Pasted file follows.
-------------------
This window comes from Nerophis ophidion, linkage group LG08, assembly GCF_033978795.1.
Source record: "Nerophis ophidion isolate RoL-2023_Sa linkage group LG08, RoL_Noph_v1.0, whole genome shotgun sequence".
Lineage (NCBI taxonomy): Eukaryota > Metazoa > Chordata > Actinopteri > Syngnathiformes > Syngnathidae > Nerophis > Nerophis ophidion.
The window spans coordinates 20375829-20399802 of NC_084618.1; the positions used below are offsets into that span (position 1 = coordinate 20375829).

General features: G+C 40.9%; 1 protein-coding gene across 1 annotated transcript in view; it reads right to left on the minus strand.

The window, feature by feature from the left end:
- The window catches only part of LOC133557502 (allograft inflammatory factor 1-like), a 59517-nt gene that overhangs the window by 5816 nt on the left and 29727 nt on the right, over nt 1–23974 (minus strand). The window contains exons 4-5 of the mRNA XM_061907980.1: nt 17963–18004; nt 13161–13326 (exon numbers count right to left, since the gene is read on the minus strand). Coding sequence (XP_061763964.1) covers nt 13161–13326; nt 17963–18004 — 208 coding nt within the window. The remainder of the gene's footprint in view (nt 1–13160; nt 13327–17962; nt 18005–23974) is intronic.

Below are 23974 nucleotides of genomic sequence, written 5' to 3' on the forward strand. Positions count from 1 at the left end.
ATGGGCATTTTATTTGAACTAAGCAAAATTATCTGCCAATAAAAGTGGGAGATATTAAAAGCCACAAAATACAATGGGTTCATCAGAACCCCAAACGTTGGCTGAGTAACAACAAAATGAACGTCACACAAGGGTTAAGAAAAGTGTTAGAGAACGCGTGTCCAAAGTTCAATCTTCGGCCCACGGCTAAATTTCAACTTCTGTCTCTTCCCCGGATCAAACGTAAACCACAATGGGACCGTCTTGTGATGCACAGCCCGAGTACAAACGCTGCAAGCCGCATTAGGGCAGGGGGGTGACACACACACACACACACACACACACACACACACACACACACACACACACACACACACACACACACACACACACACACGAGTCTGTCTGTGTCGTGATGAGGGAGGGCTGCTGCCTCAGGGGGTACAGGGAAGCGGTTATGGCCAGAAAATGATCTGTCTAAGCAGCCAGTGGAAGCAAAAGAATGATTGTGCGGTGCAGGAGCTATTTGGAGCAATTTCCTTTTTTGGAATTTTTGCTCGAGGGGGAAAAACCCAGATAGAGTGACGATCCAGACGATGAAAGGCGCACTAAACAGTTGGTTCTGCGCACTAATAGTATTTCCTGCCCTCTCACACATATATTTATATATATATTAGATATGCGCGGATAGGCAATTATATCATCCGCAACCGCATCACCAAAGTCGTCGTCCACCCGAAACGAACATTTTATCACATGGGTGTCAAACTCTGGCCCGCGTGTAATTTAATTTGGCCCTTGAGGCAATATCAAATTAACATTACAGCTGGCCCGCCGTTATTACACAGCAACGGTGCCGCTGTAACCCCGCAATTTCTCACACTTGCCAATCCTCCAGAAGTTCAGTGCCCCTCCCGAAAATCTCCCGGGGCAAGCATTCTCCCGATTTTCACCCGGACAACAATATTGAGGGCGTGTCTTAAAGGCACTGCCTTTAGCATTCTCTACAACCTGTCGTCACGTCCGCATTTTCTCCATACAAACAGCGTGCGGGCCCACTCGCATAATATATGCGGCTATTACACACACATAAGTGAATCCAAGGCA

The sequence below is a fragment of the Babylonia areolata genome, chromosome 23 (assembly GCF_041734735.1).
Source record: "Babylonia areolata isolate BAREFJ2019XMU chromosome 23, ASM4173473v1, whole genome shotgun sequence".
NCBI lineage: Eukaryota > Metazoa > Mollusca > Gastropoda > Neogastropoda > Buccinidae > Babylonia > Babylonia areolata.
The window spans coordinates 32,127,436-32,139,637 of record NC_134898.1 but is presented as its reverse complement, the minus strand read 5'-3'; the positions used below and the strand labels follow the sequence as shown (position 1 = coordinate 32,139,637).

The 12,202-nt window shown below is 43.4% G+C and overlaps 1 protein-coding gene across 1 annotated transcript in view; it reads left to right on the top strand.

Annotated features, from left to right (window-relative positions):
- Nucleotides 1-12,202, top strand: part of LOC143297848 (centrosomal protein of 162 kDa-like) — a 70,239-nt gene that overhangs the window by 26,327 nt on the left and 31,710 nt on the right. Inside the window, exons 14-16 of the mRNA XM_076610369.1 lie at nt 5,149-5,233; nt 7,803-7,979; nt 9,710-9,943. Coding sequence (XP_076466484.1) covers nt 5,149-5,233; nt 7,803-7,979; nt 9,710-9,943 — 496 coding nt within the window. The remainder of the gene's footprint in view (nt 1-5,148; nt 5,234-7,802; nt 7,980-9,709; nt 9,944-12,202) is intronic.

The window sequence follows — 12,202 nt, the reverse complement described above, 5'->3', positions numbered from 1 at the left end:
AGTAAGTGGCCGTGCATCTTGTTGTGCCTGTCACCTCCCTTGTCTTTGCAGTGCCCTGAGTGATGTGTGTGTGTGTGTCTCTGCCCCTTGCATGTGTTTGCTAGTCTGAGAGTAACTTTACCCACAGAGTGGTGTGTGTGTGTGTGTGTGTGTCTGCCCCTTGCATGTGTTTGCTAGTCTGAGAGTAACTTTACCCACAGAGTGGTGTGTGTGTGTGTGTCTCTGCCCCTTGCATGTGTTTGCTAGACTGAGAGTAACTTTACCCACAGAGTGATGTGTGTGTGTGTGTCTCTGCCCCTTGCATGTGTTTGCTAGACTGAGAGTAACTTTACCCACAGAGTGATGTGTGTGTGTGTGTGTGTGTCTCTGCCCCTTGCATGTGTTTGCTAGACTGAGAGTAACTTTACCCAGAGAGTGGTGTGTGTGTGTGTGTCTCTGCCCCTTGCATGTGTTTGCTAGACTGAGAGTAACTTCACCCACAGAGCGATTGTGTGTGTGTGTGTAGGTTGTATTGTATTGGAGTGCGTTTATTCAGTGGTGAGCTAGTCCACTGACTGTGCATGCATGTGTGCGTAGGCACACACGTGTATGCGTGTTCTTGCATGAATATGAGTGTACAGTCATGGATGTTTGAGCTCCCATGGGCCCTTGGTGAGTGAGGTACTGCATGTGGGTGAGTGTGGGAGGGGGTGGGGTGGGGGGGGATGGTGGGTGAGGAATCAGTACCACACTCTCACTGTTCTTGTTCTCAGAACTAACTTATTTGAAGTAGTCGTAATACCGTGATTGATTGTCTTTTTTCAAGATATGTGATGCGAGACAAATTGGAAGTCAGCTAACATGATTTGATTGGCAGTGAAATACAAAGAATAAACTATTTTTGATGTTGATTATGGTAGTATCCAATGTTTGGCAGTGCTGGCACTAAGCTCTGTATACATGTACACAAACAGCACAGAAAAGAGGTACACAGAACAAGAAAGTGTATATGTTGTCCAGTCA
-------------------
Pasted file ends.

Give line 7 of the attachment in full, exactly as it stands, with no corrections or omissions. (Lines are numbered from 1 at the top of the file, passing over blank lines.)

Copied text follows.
- The window catches only part of LOC133557502 (allograft inflammatory factor 1-like), a 59517-nt gene that overhangs the window by 5816 nt on the left and 29727 nt on the right, over nt 1–23974 (minus strand). The window contains exons 4-5 of the mRNA XM_061907980.1: nt 17963–18004; nt 13161–13326 (exon numbers count right to left, since the gene is read on the minus strand). Coding sequence (XP_061763964.1) covers nt 13161–13326; nt 17963–18004 — 208 coding nt within the window. The remainder of the gene's footprint in view (nt 1–13160; nt 13327–17962; nt 18005–23974) is intronic.